How to protect a great business idea article banner image

So you’ve got a great idea for a business. That’s fantastic, well done. Many of the businesses we see are inspiring, interesting and great for the marketplace. Many also fall  into the common trap of creating a new business around an idea without first securing their ‘web’ of intellectual property rights.


It might surprise you to learn that the law offers no protection for ideas alone. But there are a myriad of different protections available for the expressions of those ideas. Design
rights and registered designs protect the appearance of a product and copyright automatically occurs in everything from software to architecture. Patents can be sought for original inventions, and trade marks protect names, products and logos.

What’s in a name?

Choosing a name for your business or product is quite often the first decision to make. Simple you think and you may already have one in mind. However, is anyone else using that name or a similar name? This is relevant to both your business name and the brand name for your product or service. You could be guilty of trade mark infringement if you use a similar name to another business which can result in having to pay out  damages, destroy products with the offending mark on, and beingordered to stop using the mark. There are basic searches you can run yourself (think Google) and more comprehensive searches can be run for around £200 plus VAT.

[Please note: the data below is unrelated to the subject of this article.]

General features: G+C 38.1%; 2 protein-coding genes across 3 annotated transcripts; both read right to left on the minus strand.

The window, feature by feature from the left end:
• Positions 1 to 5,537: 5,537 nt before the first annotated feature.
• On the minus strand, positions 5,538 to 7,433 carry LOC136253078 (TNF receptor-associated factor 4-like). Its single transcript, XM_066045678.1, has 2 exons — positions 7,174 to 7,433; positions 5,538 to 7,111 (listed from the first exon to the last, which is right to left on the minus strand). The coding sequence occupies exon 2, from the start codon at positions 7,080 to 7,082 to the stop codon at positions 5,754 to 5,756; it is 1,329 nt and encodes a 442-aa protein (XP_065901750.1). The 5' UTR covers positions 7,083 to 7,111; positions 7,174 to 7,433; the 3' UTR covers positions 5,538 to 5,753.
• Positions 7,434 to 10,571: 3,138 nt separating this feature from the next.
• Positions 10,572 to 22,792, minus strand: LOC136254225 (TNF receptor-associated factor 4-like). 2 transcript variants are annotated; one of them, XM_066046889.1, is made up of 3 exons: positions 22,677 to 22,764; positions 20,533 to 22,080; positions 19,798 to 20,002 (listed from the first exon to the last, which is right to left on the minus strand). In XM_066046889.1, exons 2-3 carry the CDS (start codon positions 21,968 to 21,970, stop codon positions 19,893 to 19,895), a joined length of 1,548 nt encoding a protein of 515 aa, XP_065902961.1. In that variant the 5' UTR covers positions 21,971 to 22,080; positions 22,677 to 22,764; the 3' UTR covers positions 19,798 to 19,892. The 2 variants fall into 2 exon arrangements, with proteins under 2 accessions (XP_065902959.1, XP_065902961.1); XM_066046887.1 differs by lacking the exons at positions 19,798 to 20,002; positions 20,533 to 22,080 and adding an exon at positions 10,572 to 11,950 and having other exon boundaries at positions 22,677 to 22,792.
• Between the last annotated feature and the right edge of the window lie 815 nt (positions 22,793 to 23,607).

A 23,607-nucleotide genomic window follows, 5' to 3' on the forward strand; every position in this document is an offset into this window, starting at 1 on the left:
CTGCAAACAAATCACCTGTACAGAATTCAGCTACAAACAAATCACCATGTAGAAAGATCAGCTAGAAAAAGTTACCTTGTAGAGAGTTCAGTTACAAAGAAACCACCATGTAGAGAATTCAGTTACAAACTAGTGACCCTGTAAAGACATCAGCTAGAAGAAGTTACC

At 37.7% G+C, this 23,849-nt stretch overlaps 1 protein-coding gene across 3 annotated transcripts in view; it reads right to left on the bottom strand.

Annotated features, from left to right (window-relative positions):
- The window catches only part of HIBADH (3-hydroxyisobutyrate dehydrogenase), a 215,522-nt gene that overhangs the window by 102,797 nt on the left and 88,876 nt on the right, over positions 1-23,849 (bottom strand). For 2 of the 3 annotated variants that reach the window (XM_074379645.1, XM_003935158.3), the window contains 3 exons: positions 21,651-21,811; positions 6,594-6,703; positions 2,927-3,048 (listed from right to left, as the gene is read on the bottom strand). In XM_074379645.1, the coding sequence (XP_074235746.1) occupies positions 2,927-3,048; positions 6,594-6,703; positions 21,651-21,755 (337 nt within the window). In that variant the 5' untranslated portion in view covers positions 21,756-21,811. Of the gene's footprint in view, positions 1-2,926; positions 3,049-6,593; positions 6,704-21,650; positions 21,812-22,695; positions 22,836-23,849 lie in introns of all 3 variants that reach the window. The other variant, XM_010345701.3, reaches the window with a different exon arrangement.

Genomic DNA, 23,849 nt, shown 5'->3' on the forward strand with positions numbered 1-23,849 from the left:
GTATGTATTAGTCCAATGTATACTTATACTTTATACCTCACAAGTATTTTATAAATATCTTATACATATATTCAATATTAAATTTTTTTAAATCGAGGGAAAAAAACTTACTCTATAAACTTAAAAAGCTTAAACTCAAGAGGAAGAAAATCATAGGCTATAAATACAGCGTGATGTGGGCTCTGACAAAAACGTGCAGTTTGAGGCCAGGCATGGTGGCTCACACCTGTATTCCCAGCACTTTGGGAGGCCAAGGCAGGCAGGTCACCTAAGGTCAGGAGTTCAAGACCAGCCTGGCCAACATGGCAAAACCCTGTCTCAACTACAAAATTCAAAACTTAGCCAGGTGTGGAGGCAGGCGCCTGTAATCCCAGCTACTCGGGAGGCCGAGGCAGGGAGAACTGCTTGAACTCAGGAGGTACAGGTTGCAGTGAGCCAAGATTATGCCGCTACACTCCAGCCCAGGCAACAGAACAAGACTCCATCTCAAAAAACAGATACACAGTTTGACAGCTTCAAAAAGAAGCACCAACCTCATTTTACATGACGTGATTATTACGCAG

So while Juliet was certainly right that a rose by any other name would smell as sweet, we always advise you to get the right name from the outset. Choose a business or product name that’s not already in use and then register it as a trade mark to make sure only you have the right to use it in your sector.

Shhhh, it’s a secret

During the initial stages of getting a business up and running you might consult with friends and contacts about your idea.

Before you start selling, it is important to keep information confidential. This is particularly crucial if you have something you want to patent or need to preserve a first-to-market advantage. There is no automatically occurring duty of confidentiality. Products that are made public before applying for a patent either might not be patentable at all or the disclosure could make the patent invalid further down the line. There might also be information that you want to keep confidential throughout the life of your business, such as how a new app is developed or a secret recipe.

In both of these circumstances you should get a written confidentiality agreement (also known as a nondisclosure agreement) signed by everyone you share your idea with.

Who owns it, anyway?

It might come as a shock to find out that anyone you contract in to help you set up your business, like a website developer, manufacturer or designer, automatically owns the rights over everything they create.

This is true even if you have commissioned and paid for the work. To make sure you own all of the rights in your business, have a legally binding assignment document drawn up and signed by your collaborators or contractors. This document will prove invaluable as it will effectively transfer all the intellectual property rights to your business.

Just do it 

If you have a great business idea and want to get some initial advice for free, we run an IP MOT service which identifies where you stand with your intellectual property and gives you guidance on how to fix any problems. You can then get on with your business knowing you’re protected.